On Thursday, the Los Angeles International Airport (LAX) Board of Commissioners finally granted Uber, Lyft and other ride-sharing services the green light to pick up passengers, making LAX the the second-busiest and largest U.S. airport to do so.
Prior to the decision, ride-sharing services were only allowed to drop customers off at LAX. Much to the chagrin of taxis, they will now be able to both drop off and pick up customers.
Paul Ero, a cab driver in Los Angeles for the last 19 years, was among a group of taxi drivers who reportedly protested outside of the airport administration’s building before the commissioners’ meeting, holding up signs which read “Uber driver or convicted felon? BOTH.”
According to Southern California Public Radio (SCPR), taxi drivers who testified before the commission said allowing ridesharing services to pick up from the airport would put taxi cabs out of business.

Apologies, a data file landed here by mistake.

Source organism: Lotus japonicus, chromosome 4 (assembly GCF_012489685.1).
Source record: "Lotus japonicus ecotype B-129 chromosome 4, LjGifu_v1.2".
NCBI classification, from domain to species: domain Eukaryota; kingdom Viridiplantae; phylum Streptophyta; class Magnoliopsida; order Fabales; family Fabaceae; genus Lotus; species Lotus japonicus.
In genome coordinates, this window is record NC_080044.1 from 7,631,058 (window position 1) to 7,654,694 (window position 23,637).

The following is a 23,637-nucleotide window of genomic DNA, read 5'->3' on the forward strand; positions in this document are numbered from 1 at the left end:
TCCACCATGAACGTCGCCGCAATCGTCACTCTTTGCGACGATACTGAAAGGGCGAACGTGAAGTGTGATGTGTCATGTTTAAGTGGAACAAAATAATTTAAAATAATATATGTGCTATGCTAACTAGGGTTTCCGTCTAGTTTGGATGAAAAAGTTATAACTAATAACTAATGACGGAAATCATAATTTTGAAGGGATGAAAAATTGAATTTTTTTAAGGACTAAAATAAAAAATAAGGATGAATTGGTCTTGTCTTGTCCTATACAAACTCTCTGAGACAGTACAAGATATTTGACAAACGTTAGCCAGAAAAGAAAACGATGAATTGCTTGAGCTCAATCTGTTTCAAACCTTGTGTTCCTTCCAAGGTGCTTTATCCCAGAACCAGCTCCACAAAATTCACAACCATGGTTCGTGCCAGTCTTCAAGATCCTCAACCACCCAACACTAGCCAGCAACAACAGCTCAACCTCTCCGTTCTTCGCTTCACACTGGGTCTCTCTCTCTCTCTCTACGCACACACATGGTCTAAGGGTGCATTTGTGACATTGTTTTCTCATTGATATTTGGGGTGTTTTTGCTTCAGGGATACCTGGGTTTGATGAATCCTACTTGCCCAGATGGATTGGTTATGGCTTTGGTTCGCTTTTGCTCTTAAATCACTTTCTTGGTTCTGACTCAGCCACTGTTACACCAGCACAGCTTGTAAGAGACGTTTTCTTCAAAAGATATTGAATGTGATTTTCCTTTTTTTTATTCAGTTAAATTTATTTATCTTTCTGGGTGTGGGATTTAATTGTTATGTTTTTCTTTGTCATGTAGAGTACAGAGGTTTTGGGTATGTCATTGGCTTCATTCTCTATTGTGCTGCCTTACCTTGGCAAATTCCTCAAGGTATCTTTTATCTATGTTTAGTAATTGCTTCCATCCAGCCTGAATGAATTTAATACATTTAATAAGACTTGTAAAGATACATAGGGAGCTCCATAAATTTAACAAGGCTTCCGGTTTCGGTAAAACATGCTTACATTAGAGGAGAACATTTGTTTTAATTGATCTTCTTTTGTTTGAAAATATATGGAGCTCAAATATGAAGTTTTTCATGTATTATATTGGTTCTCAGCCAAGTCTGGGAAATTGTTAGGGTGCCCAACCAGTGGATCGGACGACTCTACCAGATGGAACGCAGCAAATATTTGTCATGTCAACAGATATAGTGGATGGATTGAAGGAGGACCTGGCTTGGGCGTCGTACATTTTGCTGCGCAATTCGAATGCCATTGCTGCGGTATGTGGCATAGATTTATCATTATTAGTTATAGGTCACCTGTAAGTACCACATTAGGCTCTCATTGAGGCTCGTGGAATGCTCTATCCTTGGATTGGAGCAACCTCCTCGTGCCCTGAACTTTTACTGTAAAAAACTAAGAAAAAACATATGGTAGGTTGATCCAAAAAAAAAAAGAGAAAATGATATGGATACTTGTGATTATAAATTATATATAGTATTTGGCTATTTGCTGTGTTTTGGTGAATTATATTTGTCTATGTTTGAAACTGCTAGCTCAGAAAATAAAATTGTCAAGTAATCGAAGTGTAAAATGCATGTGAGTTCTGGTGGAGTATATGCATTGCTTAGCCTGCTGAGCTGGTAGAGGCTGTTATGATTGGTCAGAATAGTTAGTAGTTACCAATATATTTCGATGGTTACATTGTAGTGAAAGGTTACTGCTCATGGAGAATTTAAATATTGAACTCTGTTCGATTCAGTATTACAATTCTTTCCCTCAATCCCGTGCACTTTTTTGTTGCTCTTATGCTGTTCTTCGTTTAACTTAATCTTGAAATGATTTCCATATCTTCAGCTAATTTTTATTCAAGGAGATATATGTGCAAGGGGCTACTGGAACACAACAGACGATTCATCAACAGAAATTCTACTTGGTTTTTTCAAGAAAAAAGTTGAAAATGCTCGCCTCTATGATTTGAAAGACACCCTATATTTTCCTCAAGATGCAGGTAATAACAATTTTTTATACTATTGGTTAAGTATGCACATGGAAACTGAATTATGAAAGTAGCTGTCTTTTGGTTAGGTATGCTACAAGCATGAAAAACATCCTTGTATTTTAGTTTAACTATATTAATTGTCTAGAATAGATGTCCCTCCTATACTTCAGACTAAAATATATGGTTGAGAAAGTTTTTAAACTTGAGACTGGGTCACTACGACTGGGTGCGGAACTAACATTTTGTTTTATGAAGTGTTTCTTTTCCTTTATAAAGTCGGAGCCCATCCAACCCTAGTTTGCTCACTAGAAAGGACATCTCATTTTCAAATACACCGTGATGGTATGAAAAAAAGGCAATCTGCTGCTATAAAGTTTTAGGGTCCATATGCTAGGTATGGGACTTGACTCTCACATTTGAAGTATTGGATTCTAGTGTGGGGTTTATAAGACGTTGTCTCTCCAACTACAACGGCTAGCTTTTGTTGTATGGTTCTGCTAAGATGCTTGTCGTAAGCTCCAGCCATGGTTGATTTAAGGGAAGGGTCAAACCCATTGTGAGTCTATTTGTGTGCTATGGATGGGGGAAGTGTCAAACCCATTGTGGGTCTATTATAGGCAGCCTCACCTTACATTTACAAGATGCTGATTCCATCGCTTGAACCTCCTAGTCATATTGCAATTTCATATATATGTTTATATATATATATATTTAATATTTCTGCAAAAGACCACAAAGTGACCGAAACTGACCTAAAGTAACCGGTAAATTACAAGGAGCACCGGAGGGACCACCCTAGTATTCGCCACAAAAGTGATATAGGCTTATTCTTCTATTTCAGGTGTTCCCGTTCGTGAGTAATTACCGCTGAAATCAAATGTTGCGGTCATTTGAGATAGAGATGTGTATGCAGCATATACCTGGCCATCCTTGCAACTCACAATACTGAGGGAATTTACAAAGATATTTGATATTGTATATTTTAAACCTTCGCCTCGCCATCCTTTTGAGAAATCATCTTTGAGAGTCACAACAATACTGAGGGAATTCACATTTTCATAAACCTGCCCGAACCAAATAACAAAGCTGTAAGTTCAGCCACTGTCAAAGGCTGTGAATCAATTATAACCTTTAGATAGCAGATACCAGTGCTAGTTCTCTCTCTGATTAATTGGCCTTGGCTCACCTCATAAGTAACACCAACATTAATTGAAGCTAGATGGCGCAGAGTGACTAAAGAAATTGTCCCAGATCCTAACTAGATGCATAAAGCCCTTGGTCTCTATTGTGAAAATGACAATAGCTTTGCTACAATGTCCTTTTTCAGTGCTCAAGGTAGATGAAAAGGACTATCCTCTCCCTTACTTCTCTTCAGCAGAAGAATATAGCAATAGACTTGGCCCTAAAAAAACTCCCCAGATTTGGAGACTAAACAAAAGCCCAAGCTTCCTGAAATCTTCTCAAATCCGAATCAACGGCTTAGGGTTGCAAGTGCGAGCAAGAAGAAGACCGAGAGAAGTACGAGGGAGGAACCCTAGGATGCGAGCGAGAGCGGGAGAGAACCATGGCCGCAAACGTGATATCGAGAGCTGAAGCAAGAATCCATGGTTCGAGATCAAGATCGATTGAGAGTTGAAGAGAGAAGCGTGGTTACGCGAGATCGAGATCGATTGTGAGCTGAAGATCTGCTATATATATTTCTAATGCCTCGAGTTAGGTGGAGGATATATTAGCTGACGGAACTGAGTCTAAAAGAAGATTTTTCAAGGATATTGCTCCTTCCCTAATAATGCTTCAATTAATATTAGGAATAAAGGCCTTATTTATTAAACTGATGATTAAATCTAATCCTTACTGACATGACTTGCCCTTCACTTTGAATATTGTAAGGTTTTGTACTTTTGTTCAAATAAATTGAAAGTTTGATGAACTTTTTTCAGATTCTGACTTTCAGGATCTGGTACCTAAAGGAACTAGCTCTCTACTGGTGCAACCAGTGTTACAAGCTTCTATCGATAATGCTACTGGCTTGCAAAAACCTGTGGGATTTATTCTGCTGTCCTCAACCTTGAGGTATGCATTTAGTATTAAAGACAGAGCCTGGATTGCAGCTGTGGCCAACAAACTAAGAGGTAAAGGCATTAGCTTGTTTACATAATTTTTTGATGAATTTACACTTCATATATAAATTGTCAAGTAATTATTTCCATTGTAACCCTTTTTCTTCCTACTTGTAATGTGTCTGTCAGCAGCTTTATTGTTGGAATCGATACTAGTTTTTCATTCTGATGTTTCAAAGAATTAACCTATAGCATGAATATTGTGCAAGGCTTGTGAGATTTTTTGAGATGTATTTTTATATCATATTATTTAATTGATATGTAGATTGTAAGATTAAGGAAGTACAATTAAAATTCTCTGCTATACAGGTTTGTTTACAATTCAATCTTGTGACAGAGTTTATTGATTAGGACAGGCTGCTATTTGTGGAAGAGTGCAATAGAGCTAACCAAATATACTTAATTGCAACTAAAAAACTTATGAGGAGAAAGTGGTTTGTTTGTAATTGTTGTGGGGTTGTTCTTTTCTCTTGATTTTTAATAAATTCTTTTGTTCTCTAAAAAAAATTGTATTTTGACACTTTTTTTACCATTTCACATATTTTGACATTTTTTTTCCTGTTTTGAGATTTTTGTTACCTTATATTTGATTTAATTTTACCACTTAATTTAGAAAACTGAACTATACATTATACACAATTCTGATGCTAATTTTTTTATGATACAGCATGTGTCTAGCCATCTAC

Studies point to an 18% decrease in overall taxi business–and as SCPR notes, UCLA Labor Center Research Director Saba Waheed found that between 2013 and 2014, there was an increase in taxi visits to LAX, indicating “that the airport is really the last lifeline for taxis in Los Angeles.”
According to the Los Angeles Times, Airport officials said that 8% of passengers arrive at LAX by taxi, while about 6% arrive using ridesharing services. Uber and Lyft tend to be much more competitively priced than tax cabs.
There is a caveat to the new deal. The Times notes that Uber and Lyft would be required to pay $4 for each drop-off and pickup, and that the companies would also need to pay LAX at least $25,000 per month for their new right to pick up at LAX. The new policy could start taking effect as soon as August of this year.